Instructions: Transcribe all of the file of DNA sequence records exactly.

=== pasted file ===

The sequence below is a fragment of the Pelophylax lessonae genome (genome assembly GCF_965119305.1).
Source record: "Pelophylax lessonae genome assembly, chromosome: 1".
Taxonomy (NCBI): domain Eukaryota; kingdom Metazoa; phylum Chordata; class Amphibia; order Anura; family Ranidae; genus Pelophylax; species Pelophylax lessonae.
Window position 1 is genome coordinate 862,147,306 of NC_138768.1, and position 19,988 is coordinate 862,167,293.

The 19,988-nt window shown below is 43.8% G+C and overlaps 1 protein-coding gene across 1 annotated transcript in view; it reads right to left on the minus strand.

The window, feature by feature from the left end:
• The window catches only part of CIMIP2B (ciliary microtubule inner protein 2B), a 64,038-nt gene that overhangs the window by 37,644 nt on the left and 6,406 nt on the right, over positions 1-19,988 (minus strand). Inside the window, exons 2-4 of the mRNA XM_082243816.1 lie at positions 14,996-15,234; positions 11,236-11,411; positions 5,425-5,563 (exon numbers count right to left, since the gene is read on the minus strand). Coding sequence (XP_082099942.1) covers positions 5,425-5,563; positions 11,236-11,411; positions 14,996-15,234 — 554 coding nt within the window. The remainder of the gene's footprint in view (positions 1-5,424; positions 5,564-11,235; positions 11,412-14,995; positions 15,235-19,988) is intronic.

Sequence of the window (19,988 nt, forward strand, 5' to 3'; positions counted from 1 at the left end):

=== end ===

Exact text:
The sequence below is a fragment of the Pelophylax lessonae genome (genome assembly GCF_965119305.1).
Source record: "Pelophylax lessonae genome assembly, chromosome: 1".
Taxonomy (NCBI): domain Eukaryota; kingdom Metazoa; phylum Chordata; class Amphibia; order Anura; family Ranidae; genus Pelophylax; species Pelophylax lessonae.
Window position 1 is genome coordinate 862,147,306 of NC_138768.1, and position 19,988 is coordinate 862,167,293.

The 19,988-nt window shown below is 43.8% G+C and overlaps 1 protein-coding gene across 1 annotated transcript in view; it reads right to left on the minus strand.

The window, feature by feature from the left end:
• The window catches only part of CIMIP2B (ciliary microtubule inner protein 2B), a 64,038-nt gene that overhangs the window by 37,644 nt on the left and 6,406 nt on the right, over positions 1-19,988 (minus strand). Inside the window, exons 2-4 of the mRNA XM_082243816.1 lie at positions 14,996-15,234; positions 11,236-11,411; positions 5,425-5,563 (exon numbers count right to left, since the gene is read on the minus strand). Coding sequence (XP_082099942.1) covers positions 5,425-5,563; positions 11,236-11,411; positions 14,996-15,234 — 554 coding nt within the window. The remainder of the gene's footprint in view (positions 1-5,424; positions 5,564-11,235; positions 11,412-14,995; positions 15,235-19,988) is intronic.

Sequence of the window (19,988 nt, forward strand, 5' to 3'; positions counted from 1 at the left end):